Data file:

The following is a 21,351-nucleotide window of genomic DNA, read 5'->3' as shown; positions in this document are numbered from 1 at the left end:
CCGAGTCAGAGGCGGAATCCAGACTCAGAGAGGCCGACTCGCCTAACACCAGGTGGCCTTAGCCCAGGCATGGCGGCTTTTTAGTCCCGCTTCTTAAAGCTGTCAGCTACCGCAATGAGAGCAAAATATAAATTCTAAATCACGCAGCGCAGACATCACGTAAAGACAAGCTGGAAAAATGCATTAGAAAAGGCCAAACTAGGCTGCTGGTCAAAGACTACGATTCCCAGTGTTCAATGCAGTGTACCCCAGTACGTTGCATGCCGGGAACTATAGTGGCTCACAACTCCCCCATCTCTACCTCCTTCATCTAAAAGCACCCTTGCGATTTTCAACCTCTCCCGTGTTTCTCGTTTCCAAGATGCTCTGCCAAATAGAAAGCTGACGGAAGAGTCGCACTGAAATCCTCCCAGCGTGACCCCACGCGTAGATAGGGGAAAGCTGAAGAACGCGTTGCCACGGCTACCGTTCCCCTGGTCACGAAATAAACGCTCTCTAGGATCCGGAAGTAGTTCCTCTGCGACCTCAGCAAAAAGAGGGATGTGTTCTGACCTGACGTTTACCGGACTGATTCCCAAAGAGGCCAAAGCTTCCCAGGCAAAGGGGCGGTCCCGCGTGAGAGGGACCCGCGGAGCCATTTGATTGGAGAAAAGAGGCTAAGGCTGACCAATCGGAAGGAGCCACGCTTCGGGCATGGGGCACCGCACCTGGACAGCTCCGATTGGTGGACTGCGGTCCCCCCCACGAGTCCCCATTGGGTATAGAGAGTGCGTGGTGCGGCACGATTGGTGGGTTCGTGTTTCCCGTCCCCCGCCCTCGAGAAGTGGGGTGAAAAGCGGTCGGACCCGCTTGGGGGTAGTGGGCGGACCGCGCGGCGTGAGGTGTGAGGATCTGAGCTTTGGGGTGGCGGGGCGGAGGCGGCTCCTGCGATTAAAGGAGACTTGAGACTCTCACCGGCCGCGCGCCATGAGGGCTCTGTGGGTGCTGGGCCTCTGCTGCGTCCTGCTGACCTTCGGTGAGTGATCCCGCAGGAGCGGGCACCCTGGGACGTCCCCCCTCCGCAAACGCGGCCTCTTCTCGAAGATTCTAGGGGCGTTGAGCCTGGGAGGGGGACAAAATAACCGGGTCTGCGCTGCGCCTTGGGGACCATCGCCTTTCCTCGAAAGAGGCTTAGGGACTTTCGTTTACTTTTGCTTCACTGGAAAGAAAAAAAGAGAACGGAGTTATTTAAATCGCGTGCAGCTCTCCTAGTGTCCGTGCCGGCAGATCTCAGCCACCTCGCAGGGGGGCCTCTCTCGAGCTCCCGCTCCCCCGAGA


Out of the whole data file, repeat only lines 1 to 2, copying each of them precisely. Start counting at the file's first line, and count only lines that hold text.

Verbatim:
The following is a 21,351-nucleotide window of genomic DNA, read 5'->3' as shown; positions in this document are numbered from 1 at the left end:
CCGAGTCAGAGGCGGAATCCAGACTCAGAGAGGCCGACTCGCCTAACACCAGGTGGCCTTAGCCCAGGCATGGCGGCTTTTTAGTCCCGCTTCTTAAAGCTGTCAGCTACCGCAATGAGAGCAAAATATAAATTCTAAATCACGCAGCGCAGACATCACGTAAAGACAAGCTGGAAAAATGCATTAGAAAAGGCCAAACTAGGCTGCTGGTCAAAGACTACGATTCCCAGTGTTCAATGCAGTGTACCCCAGTACGTTGCATGCCGGGAACTATAGTGGCTCACAACTCCCCCATCTCTACCTCCTTCATCTAAAAGCACCCTTGCGATTTTCAACCTCTCCCGTGTTTCTCGTTTCCAAGATGCTCTGCCAAATAGAAAGCTGACGGAAGAGTCGCACTGAAATCCTCCCAGCGTGACCCCACGCGTAGATAGGGGAAAGCTGAAGAACGCGTTGCCACGGCTACCGTTCCCCTGGTCACGAAATAAACGCTCTCTAGGATCCGGAAGTAGTTCCTCTGCGACCTCAGCAAAAAGAGGGATGTGTTCTGACCTGACGTTTACCGGACTGATTCCCAAAGAGGCCAAAGCTTCCCAGGCAAAGGGGCGGTCCCGCGTGAGAGGGACCCGCGGAGCCATTTGATTGGAGAAAAGAGGCTAAGGCTGACCAATCGGAAGGAGCCACGCTTCGGGCATGGGGCACCGCACCTGGACAGCTCCGATTGGTGGACTGCGGTCCCCCCCACGAGTCCCCATTGGGTATAGAGAGTGCGTGGTGCGGCACGATTGGTGGGTTCGTGTTTCCCGTCCCCCGCCCTCGAGAAGTGGGGTGAAAAGCGGTCGGACCCGCTTGGGGGTAGTGGGCGGACCGCGCGGCGTGAGGTGTGAGGATCTGAGCTTTGGGGTGGCGGGGCGGAGGCGGCTCCTGCGATTAAAGGAGACTTGAGACTCTCACCGGCCGCGCGCCATGAGGGCTCTGTGGGTGCTGGGCCTCTGCTGCGTCCTGCTGACCTTCGGTGAGTGATCCCGCAGGAGCGGGCACCCTGGGACGTCCCCCCTCCGCAAACGCGGCCTCTTCTCGAAGATTCTAGGGGCGTTGAGCCTGGGAGGGGGACAAAATAACCGGGTCTGCGCTGCGCCTTGGGGACCATCGCCTTTCCTCGAAAGAGGCTTAGGGACTTTCGTTTACTTTTGCTTCACTGGAAAGAAAAAAAGAGAACGGAGTTATTTAAATCGCGTGCAGCTCTCCTAGTGTCCGTGCCGGCAGATCTCAGCCACCTCGCAGGGGGGCCTCTCTCGAGCTCCCGCTCCCCCGAGA